Yes, I do use Facebook. It’s good to catch up with what friends are up to – the holidays they’ve enjoyed (sometimes far too many to be civilised), additional grandchildren and sadly deaths. Here Facebook has replaced the traditional death announcement in the local paper. I was sad to learn recently that an old colleague’s elderly father had recently died – thank heaven for the new sad face button as there was no way one could really click like. I’ve also heard that it’s quite hard to have a Facebook page removed should a loved one sadly die – that feels uncomfortable.
With Facebook’s new buttons as well as like and sad one can also express love, anger, amusement and amazement – all useful in their own way. However, when it comes to those shared political posts, sometimes I want to say that I disagree with the content of the post itself. If I click like it looks as though I agree with the friend posting, if I click angry or sad it implies I’m sad about the political statement which often I actually agree with at some level – it’s complicated. I could of course bypass the buttons and straightforwardly make a comment but politics is a funny old thing. I’m ok having a face to face discussion amongst friends with differing viewpoints but heavens I might get trolled if I put my political views online for all to see. So even though I may not actually be brave enough to comment or even to physically press a symbol, I do like to be in a position to do so mentally.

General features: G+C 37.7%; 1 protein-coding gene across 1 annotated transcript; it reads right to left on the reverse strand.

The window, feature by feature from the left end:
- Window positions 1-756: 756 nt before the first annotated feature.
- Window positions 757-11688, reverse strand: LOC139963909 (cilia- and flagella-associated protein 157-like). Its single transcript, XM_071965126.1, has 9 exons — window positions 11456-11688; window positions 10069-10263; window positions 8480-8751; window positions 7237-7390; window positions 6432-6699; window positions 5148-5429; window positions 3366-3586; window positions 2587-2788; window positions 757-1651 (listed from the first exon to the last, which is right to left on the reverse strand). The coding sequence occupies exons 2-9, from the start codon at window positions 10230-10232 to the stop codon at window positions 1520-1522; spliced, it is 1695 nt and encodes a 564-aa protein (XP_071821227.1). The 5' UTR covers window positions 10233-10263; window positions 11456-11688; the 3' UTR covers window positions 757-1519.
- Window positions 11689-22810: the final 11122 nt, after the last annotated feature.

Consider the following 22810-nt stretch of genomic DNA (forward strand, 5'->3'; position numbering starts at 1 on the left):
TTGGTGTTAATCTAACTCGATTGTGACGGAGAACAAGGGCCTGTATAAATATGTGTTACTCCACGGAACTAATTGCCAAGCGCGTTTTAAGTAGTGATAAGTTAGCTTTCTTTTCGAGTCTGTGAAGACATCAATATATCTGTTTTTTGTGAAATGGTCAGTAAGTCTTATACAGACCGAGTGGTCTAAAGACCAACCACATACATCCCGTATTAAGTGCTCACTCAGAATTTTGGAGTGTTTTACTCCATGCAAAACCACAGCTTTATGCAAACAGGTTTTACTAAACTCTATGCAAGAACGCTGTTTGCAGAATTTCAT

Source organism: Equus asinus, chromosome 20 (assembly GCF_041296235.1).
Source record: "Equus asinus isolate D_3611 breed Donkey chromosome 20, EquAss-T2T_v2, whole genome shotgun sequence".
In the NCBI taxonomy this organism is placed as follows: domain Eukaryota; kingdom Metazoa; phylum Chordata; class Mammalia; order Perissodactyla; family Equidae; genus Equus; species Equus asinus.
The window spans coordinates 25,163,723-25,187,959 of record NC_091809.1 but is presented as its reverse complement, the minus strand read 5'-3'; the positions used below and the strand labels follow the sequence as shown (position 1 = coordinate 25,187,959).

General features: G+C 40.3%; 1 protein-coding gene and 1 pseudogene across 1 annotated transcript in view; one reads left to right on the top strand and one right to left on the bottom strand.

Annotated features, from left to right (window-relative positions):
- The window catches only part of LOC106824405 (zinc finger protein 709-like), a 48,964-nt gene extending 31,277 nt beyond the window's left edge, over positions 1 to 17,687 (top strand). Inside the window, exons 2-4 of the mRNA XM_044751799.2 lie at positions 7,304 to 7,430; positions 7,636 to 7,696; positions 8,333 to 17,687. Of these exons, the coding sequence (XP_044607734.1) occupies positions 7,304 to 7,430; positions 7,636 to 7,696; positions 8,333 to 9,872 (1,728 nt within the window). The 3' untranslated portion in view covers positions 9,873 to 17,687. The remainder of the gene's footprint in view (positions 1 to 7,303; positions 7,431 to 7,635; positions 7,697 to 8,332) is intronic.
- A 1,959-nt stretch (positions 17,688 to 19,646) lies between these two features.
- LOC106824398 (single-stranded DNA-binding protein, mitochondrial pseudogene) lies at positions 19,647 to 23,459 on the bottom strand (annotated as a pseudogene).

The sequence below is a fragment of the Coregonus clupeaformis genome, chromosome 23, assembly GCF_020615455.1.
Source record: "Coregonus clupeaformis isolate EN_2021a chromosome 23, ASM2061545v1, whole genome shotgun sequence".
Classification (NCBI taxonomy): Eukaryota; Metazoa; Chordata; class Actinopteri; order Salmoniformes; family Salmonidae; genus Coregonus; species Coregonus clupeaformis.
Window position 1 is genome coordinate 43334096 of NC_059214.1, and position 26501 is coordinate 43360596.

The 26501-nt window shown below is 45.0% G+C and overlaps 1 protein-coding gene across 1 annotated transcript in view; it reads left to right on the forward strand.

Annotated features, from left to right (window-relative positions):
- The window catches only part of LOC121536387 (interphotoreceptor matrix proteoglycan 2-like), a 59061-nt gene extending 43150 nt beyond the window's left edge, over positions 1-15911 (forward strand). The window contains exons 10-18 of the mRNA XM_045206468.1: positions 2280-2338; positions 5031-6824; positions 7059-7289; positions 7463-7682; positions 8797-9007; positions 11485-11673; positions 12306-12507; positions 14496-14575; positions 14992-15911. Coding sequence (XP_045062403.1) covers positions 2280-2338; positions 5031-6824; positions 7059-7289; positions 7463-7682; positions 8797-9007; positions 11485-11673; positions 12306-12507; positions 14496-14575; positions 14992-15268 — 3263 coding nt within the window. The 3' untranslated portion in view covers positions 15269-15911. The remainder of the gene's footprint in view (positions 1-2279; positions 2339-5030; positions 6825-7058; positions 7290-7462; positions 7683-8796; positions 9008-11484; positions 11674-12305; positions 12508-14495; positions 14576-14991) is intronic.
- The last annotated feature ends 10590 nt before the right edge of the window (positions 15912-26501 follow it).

I do wonder if people who brag on Facebook do so because their lives are actually not that exciting or if they just don’t realise it comes across as boasting.
I’ve been to parties where a few hours later there are the photos of everyone having such a good time (I’m not usually in those) and comments such as ‘best night ever’ etc. Um! well I did enjoy the party but it wasn’t that good.
Talking of photos as I say I like reading about where friends have been on holiday etc. and seeing a few selected photos but my heart sinks when I see 201 new photos – 201!! Why not share those with just close family or use a photo sharing app and pick out a few favourites for the rest of us.
The same goes for shared funnies and videos – I love to chuckle over some of those but go easy guys – not five in a row.
For research purposes you understand, I noted post on my Facebook newsfeed for the last 24 hours. You will learn from this that I don’t have many
Facebook friends. Due to rejection issues I have only ever responded when people have asked to be my friend (how playground it all sounds in writing). I have boldly ignored some friend requests from people I wasn’t interested in years ago – they are just being nosey but I know all about that.
• Somebody shared a memory from 3 years ago – I don’t care I wasn’t part of it so why not just share it with those who were involved.
• There were happy birthday messages for a close friend, how her husband is planning to celebrate and lamenting her swollen knee – all acceptable.
• An ‘I love my job, awesome session’ brag post
• A shared fitness video
• Local music and gig guide posts x2
• Photos of coypu swimming in a French canal – mercifully only 4 (photos not coypu that is)
• A friend’s Top 11 photos of the year with 108 likes – brag post
• A ‘Do You Remember in Portsmouth’ post
• Information sharing for clients of a personal trainer friend – why not share with group – the rest of us don’t need to know the time of their session.